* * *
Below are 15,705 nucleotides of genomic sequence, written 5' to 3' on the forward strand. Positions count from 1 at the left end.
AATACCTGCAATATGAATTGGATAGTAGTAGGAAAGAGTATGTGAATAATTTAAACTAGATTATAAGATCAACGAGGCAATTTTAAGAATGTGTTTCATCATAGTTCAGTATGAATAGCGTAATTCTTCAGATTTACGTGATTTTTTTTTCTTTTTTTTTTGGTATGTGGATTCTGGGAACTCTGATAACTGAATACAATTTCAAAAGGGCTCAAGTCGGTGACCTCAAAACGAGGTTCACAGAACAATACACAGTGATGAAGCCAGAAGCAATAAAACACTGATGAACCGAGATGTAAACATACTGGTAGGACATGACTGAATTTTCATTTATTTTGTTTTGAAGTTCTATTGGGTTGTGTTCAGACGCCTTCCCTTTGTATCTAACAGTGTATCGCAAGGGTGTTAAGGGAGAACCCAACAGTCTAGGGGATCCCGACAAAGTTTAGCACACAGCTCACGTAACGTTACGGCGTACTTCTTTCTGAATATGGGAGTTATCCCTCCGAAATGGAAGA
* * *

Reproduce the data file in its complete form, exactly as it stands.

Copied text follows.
Below are 15,705 nucleotides of genomic sequence, written 5' to 3' on the forward strand. Positions count from 1 at the left end.
AATACCTGCAATATGAATTGGATAGTAGTAGGAAAGAGTATGTGAATAATTTAAACTAGATTATAAGATCAACGAGGCAATTTTAAGAATGTGTTTCATCATAGTTCAGTATGAATAGCGTAATTCTTCAGATTTACGTGATTTTTTTTTCTTTTTTTTTTGGTATGTGGATTCTGGGAACTCTGATAACTGAATACAATTTCAAAAGGGCTCAAGTCGGTGACCTCAAAACGAGGTTCACAGAACAATACACAGTGATGAAGCCAGAAGCAATAAAACACTGATGAACCGAGATGTAAACATACTGGTAGGACATGACTGAATTTTCATTTATTTTGTTTTGAAGTTCTATTGGGTTGTGTTCAGACGCCTTCCCTTTGTATCTAACAGTGTATCGCAAGGGTGTTAAGGGAGAACCCAACAGTCTAGGGGATCCCGACAAAGTTTAGCACACAGCTCACGTAACGTTACGGCGTACTTCTTTCTGAATATGGGAGTTATCCCTCCGAAATGGAAGA